Of course, I don't know exactly how to go about getting a birthday cake in Beijing, plus no one here knows its my birthday, so I made my own cake by frosting a balled-up plastic bag with shaving cream and sticking matches in it.
Just wanted to show you this to reassure all of you that my mental health in is FINE shape despite spending more than two months on the other side of the world!
IN ALL SERIOUSNESS: I've actually had a very nice birthday - the Intercontinental last night in Hong Kong was my official birthday dinner, and I even got to have cake and ice cream (well, technically a lemon meringue tart and ice cream, but I LOVE lemon.) I've been in touch with my family and even gotten some gifts remotely, so no need to pity me.
And whatever you do, if you're one of the people in touch with my employer in Beijing, DO NOT TELL THEM IT'S MY BIRTHDAY. I can't stress that enough. A couple reasons:
- I intend to celebrate when I get home, and really don't want to create an awkward situation where acquaintances feel compelled to do something that doesn't come naturally.
- Apparently the birthday boy is expected to pick up the tab for everyone else, and I'm a cheapskate.
- They had the office birthday party for July last Friday, and I really don't want to be part of that - it's like a tub of live bait, and the celebrants had to play some complex game involving pictures of people and posters on the wall, and I just don't want to be included in the August party and embarrassed in front of 100 people I don't know while trying to figure out what the heck is going on, and lastly,
- This is really juvenile, but I actually lied to a coworker about my birthday. He's a guy whose name I don't know, but we're on speaking terms, and at the party Friday he asked me when my birthday was, and I panicked because I didn't want to get dragged into whatever was happening, and I said March, and now if the truth came out, it would be really awkward.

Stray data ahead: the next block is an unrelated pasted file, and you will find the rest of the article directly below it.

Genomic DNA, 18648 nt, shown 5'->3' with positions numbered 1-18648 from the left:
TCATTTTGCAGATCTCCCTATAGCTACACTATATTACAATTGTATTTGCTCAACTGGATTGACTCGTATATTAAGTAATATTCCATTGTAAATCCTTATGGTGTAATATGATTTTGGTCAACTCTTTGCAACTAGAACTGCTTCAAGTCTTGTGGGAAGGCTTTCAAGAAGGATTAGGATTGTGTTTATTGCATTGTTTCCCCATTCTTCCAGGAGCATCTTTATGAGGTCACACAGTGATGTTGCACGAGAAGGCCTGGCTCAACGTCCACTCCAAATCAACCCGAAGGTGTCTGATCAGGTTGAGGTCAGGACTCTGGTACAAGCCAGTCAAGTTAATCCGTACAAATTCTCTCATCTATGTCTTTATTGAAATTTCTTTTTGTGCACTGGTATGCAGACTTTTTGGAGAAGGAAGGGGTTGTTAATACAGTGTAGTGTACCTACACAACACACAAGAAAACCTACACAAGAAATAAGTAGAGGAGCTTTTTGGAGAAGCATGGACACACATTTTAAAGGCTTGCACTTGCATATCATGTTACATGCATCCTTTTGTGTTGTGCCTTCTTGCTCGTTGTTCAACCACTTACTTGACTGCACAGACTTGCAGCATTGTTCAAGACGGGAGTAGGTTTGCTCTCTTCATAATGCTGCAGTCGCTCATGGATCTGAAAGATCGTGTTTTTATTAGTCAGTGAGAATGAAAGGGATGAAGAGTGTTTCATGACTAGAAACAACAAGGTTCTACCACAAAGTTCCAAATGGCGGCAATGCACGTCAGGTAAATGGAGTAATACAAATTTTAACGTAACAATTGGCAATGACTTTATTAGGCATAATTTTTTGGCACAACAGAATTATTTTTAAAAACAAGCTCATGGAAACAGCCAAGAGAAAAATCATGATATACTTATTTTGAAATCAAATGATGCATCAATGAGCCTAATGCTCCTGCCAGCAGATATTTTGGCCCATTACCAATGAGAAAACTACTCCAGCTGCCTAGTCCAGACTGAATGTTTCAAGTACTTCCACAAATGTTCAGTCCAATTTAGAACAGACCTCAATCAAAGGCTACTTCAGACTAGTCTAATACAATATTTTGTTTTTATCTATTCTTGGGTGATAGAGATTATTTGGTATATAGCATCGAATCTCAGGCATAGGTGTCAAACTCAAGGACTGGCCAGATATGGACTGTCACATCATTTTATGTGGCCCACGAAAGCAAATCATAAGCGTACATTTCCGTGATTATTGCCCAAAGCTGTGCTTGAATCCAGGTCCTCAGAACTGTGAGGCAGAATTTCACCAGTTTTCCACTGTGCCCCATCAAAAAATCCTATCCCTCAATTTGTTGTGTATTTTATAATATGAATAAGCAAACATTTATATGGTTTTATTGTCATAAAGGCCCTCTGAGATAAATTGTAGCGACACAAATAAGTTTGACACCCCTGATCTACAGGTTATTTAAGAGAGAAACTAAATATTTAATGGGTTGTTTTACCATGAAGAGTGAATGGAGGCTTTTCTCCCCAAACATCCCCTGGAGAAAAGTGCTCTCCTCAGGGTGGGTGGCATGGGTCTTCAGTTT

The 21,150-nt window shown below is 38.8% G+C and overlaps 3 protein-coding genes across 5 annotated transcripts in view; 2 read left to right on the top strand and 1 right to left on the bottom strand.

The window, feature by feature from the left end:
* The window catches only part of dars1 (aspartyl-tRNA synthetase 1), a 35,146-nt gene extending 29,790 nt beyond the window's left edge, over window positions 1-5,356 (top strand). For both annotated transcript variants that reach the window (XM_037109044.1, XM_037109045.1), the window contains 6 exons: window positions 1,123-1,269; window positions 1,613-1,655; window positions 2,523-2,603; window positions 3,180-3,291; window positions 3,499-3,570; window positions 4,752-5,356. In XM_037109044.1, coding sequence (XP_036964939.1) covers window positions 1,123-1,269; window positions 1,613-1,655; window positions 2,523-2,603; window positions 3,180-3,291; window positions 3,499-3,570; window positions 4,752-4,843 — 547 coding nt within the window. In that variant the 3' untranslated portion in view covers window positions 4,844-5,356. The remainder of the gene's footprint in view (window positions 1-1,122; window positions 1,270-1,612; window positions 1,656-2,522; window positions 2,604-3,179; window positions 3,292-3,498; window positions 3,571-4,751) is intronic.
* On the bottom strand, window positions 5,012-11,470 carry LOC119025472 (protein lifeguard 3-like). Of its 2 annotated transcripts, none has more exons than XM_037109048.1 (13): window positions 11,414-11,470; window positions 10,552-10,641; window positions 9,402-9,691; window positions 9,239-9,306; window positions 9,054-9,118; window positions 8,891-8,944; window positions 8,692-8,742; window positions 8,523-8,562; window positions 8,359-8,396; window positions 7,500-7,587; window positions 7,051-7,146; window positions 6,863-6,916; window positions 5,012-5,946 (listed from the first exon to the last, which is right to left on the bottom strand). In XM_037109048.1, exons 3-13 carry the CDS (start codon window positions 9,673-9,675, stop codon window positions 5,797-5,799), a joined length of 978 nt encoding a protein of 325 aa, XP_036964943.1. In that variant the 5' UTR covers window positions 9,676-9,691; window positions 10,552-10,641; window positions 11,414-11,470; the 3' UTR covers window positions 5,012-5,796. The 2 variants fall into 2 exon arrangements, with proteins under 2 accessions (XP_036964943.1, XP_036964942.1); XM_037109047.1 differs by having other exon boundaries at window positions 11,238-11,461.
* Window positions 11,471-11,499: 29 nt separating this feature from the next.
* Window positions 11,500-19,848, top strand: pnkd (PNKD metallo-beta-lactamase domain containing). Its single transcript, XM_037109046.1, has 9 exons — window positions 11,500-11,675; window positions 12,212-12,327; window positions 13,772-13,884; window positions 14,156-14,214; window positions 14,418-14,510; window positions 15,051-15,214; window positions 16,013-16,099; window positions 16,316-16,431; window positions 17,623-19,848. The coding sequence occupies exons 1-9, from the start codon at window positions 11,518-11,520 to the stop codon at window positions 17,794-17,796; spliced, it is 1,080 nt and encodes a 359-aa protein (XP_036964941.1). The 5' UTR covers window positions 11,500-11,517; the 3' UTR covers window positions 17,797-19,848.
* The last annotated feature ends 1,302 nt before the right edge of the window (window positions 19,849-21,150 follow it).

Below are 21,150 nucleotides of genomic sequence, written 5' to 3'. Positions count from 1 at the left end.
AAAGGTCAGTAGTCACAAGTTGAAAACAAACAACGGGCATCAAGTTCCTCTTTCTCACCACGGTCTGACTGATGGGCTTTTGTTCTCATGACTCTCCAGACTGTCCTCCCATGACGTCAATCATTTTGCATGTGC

IN OTHER NEWS:
HONG KONG IS AN AWESOME TOWN:
I had to leave today, but I really had a great time. After a half day with their transit system, I felt confident that I could get wherever I needed to go by myself - a stark contrast to how I often feel in sprawling, taxi-based Beijing. Of course, Hong Kong has the advantages of a head start and its compact and attractive geography. Beijing can't and shouldn't try to be Hong Kong, but I think as Beijing moves into its place as a world city, they can take some lessons from Hong Kong.
ME IN ANOTHER LIFE:
This morning, before leaving for Beijing, I got a chance to stop in the Hong Kong office of my employer, where I was shown around by J.K., originally from New York. He came to Hong Kong last summer on the same exchange program I'm on now and loved it so much that he got transferred there.
Great, smart guy, and it was cool to see another office in action. Like many businesses in Hong Kong, my agency does little local business, instead acting as a high-powered hub for the region, doing business in India, Indonesia, Australia and elsewhere in Southeast Asia.
STEREOTYPES ARE HURTFUL:
A shop across the street from my hotel in Hong Kong:
Personally, I think this stereotype the Chinese have of Americans as drycleaners is TOTALLY unfair.